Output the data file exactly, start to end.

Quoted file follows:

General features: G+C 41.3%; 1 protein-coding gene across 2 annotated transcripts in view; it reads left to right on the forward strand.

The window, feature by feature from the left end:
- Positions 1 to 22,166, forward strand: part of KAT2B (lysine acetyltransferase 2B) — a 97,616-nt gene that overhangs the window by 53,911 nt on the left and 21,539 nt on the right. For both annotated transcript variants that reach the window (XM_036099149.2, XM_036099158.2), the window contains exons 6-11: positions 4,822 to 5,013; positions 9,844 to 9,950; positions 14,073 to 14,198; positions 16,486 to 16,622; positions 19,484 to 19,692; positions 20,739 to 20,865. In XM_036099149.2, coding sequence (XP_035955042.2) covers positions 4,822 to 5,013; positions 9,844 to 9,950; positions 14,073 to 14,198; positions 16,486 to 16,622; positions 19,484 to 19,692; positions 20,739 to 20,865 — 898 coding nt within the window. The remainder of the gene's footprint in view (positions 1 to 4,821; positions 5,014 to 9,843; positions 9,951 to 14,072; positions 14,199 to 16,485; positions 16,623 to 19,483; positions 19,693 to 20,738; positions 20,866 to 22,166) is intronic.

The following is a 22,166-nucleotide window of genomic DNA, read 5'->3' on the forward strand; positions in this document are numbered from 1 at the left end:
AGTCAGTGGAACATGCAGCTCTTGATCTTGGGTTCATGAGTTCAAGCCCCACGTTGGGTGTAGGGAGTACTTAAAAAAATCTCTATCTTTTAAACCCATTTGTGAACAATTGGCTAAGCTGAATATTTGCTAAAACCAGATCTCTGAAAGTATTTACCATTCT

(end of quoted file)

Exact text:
General features: G+C 41.3%; 1 protein-coding gene across 2 annotated transcripts in view; it reads left to right on the forward strand.

The window, feature by feature from the left end:
- Positions 1 to 22,166, forward strand: part of KAT2B (lysine acetyltransferase 2B) — a 97,616-nt gene that overhangs the window by 53,911 nt on the left and 21,539 nt on the right. For both annotated transcript variants that reach the window (XM_036099149.2, XM_036099158.2), the window contains exons 6-11: positions 4,822 to 5,013; positions 9,844 to 9,950; positions 14,073 to 14,198; positions 16,486 to 16,622; positions 19,484 to 19,692; positions 20,739 to 20,865. In XM_036099149.2, coding sequence (XP_035955042.2) covers positions 4,822 to 5,013; positions 9,844 to 9,950; positions 14,073 to 14,198; positions 16,486 to 16,622; positions 19,484 to 19,692; positions 20,739 to 20,865 — 898 coding nt within the window. The remainder of the gene's footprint in view (positions 1 to 4,821; positions 5,014 to 9,843; positions 9,951 to 14,072; positions 14,199 to 16,485; positions 16,623 to 19,483; positions 19,693 to 20,738; positions 20,866 to 22,166) is intronic.

The following is a 22,166-nucleotide window of genomic DNA, read 5'->3' on the forward strand; positions in this document are numbered from 1 at the left end:
AGTCAGTGGAACATGCAGCTCTTGATCTTGGGTTCATGAGTTCAAGCCCCACGTTGGGTGTAGGGAGTACTTAAAAAAATCTCTATCTTTTAAACCCATTTGTGAACAATTGGCTAAGCTGAATATTTGCTAAAACCAGATCTCTGAAAGTATTTACCATTCT